Are You ALWAYS Tired? 5 Things That May Be Draining Your Energy

always tired

Some of the things you’re doing may be draining your energy without your realizing it, especially if you’re feeling tired after a good night’s sleep.

Did you know that fatigue is the most common issue women bring up with their doctors? Of course, no matter what your gender, it always seems like there’s too much to do and not enough hours in the day to do it all! Although there’s no way to magically get more time, there are things you can do to help get your energy back! Some of the things you’re doing may be draining your energy without your realizing it, especially if you’re feeling tired after a good night’s sleep.

You’re consuming too much caffeine

The morning cup of coffee is pretty much ubiquitous, but as you probably know from experience, it makes you feel more wired than actually awake. Consuming caffeine as a replacement for adequate sleep is unhealthy in and of itself, but it also perpetuates an unbalanced sleep cycle, particularly if you drink coffee, soda, or energy drinks later in the day.

You’re not sleeping as well as you think you are!

Have you ever heard of “junk sleep?” Chances are, that’s the kind of sleep you’re getting. Just like junk food, it’s a poor substitute for the real thing. When we overstimulate our brains too close to bedtime, it causes us to get a poor quality of sleep. Some of this is from stress, but it’s also from the blue light that comes from our electronic devices. This light alters the body’s production of melatonin and serotonin, the hormones that help us to sleep and be calm. Stop checking your email, or even Facebook, for at least an hour before going to bed and improve your sleep quality!

You’re ingesting too much sugar.

Yes, sugar gives you an energy high for a time, but the crash makes you feel even more tired later. Be prepared for hunger and avoid sugary foods by making sure you have healthy snacks around. Even if you are too busy to pack some sugar-free nibbles, the corner store is sure to sell a banana, which is a great, energy-boosting alternative!

You’re not eating enough vitamin B, protein.

Proteins and and complex carbohydrates are your friends when it comes to feeling more energetic. Protein helps keep your blood sugar stable, an effect which can last for several hours. Lean meats and fish, such as water-packed tuna, or nuts are great choices. Complex carbohydrates are processed as glucose by the body, so they give you a boost of energy without the crash that comes from eating refined sugars. Some people take vitamin B-12 pills or injections for fatigue, but this is not a proven treatment. However, if you’re low in vitamin B, especially B-12 and iron, you’re not going to be properly absorbing the nutrients from your food, which prevents you from getting their energy-boosting goodness.

You’re getting too much, or too little exercise.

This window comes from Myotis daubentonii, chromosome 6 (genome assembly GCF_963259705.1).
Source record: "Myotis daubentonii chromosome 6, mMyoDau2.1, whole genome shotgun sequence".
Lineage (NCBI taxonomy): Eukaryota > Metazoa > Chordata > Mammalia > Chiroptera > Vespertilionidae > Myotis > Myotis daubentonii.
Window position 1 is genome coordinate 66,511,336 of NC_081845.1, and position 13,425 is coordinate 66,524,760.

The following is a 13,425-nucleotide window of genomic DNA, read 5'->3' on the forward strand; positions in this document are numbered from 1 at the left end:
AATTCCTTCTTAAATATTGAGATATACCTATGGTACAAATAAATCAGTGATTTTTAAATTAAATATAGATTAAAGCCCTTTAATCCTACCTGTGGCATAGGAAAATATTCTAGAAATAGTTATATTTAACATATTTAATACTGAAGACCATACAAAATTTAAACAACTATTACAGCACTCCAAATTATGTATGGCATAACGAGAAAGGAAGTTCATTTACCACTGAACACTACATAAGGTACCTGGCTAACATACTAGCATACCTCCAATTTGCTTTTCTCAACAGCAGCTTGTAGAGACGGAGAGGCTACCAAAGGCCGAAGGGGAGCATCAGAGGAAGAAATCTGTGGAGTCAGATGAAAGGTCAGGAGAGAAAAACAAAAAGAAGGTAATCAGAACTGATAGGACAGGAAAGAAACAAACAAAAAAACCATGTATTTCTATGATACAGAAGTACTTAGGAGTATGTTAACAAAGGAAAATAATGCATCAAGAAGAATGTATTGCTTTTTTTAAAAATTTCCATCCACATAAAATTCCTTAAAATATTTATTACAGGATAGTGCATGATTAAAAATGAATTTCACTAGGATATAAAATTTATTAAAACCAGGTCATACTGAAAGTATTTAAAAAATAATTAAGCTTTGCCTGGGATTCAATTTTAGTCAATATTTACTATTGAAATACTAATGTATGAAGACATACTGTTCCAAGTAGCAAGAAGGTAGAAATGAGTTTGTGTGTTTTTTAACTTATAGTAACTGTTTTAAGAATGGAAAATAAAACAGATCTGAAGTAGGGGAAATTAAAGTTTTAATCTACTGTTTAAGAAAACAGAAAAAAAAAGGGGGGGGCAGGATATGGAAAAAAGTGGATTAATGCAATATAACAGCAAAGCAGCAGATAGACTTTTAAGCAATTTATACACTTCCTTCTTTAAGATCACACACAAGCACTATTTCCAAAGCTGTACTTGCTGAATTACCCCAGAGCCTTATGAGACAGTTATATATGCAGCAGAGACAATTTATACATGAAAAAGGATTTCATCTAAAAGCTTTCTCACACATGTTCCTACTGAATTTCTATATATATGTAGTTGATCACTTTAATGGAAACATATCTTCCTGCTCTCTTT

Being stuck at an office desk all day will make anyone tired. A moderate amount of exercise energizes our bodies and minds. As our body releases endorphins through physical activity, our mood is also enhanced, thanks to those “feel good” brain chemicals. Too much exercise taps too much into our energy reserves and breaks down muscle without time for it to heal. It may surprise you to learn that working out too much also suppresses our immune systems. If we’re more vulnerable to the office cold, being sick will further decrease your energy levels.

Tips for increasing your energy right now:

  • Try this one in the office: The pressure point between your thumb and index finger is considered to enhance the flow of energy. Pinch this point for two minutes and release.
  • Try this one at home, in case you have smell-sensitive co-workers: According to principles of aromatherapy, rosemary, lemon, and juniper are thought to be energizing.

If you feel depression or anxiety are contributing to your feelings of fatigue, schedule an appointment with one of our counselors today. Therapy can help.

Rachel Eddins, M.Ed., LPC-S, CGP
Rachel’s passion is to help people discover their personal gifts and strengths to achieve self-acceptance, create a healthy relationship with food, mind and body, and find meaning and fulfillment in work and life roles. She helps people create nurturance and healing from within to restore balance and enoughness and overcome binge eating, emotional eating, anxiety, depression and lack of career fulfillment.
Rachel Eddins, M.Ed., LPC-S, CGP
Rachel’s passion is to help people discover their personal gifts and strengths to achieve self-acceptance, create a healthy relationship with food, mind and body, and find meaning and fulfillment in work and life roles. She helps people create nurturance and healing from within to restore balance and enoughness and overcome binge eating, emotional eating, anxiety, depression and lack of career fulfillment.

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